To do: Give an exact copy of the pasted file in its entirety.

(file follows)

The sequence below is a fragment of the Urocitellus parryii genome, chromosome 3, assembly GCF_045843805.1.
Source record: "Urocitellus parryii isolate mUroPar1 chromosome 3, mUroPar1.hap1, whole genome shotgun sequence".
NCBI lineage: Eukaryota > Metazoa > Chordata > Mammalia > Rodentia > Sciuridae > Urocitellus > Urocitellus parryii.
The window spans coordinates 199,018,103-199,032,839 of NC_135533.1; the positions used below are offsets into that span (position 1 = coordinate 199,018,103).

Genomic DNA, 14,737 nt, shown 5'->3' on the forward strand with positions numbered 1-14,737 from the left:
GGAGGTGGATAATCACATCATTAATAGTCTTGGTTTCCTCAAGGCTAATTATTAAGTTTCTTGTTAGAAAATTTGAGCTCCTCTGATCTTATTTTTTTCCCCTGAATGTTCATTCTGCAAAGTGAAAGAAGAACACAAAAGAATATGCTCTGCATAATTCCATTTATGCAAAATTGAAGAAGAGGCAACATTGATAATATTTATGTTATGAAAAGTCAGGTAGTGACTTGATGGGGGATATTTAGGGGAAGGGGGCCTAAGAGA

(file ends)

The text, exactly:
The sequence below is a fragment of the Urocitellus parryii genome, chromosome 3, assembly GCF_045843805.1.
Source record: "Urocitellus parryii isolate mUroPar1 chromosome 3, mUroPar1.hap1, whole genome shotgun sequence".
NCBI lineage: Eukaryota > Metazoa > Chordata > Mammalia > Rodentia > Sciuridae > Urocitellus > Urocitellus parryii.
The window spans coordinates 199,018,103-199,032,839 of NC_135533.1; the positions used below are offsets into that span (position 1 = coordinate 199,018,103).

Genomic DNA, 14,737 nt, shown 5'->3' on the forward strand with positions numbered 1-14,737 from the left:
GGAGGTGGATAATCACATCATTAATAGTCTTGGTTTCCTCAAGGCTAATTATTAAGTTTCTTGTTAGAAAATTTGAGCTCCTCTGATCTTATTTTTTTCCCCTGAATGTTCATTCTGCAAAGTGAAAGAAGAACACAAAAGAATATGCTCTGCATAATTCCATTTATGCAAAATTGAAGAAGAGGCAACATTGATAATATTTATGTTATGAAAAGTCAGGTAGTGACTTGATGGGGGATATTTAGGGGAAGGGGGCCTAAGAGA